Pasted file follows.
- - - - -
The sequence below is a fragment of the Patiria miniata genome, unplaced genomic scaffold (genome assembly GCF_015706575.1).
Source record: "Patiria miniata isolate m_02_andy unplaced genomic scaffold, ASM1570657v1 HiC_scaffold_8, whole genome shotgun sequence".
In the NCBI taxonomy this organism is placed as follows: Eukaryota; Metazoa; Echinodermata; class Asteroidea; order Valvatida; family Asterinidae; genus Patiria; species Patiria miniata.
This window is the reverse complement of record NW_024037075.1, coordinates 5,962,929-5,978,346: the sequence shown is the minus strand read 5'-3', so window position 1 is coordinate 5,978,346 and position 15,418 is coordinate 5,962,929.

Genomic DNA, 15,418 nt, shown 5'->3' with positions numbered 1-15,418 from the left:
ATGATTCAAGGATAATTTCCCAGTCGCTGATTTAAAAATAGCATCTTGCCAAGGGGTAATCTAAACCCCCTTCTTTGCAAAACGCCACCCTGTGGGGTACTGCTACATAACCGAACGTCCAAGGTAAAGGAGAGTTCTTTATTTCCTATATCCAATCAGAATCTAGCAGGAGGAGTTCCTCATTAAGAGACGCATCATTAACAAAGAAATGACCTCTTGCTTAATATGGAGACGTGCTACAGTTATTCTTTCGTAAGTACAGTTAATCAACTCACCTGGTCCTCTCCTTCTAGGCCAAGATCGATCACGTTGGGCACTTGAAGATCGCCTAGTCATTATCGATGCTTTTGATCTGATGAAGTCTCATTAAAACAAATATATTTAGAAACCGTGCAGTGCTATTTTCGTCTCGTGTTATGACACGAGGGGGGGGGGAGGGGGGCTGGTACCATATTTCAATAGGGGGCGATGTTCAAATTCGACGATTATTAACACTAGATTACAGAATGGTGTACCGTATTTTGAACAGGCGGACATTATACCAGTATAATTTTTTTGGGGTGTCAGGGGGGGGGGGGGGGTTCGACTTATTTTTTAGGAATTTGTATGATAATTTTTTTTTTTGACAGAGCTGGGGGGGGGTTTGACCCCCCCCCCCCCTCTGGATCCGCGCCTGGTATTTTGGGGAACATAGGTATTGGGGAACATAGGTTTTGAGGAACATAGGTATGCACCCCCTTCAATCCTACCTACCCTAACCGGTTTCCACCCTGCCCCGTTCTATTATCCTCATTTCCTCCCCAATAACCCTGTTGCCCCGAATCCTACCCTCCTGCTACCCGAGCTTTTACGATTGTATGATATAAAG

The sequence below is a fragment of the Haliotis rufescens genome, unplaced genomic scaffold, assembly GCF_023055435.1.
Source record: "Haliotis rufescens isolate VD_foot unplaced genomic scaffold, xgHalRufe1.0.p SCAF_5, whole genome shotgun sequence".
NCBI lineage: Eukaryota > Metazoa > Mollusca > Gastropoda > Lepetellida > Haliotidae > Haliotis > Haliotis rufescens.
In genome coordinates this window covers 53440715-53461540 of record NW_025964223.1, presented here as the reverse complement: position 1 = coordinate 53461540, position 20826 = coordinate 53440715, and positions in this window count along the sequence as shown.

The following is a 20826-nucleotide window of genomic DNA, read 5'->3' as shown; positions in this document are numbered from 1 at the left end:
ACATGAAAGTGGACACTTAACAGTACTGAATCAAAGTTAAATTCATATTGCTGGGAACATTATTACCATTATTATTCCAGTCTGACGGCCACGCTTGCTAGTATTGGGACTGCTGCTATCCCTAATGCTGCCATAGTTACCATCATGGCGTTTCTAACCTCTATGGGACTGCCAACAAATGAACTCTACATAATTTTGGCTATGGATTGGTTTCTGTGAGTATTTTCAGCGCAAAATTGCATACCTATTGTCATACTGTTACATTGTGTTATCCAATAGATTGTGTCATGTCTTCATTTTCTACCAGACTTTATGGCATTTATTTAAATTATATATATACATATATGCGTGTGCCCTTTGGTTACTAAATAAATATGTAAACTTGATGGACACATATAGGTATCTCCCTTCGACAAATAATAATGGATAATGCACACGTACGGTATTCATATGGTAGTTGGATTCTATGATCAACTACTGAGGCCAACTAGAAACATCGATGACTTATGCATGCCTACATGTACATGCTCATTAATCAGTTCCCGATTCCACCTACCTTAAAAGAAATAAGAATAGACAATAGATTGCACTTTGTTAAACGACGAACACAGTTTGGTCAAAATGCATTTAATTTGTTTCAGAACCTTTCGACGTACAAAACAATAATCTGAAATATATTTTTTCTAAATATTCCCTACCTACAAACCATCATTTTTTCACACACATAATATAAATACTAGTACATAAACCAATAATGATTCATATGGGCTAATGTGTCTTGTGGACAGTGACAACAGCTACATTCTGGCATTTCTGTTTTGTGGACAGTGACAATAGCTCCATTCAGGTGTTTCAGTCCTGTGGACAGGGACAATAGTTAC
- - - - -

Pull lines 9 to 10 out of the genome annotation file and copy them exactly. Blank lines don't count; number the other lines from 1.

NCBI lineage: Eukaryota > Metazoa > Mollusca > Gastropoda > Lepetellida > Haliotidae > Haliotis > Haliotis rufescens.
In genome coordinates this window covers 53440715-53461540 of record NW_025964223.1, presented here as the reverse complement: position 1 = coordinate 53461540, position 20826 = coordinate 53440715, and positions in this window count along the sequence as shown.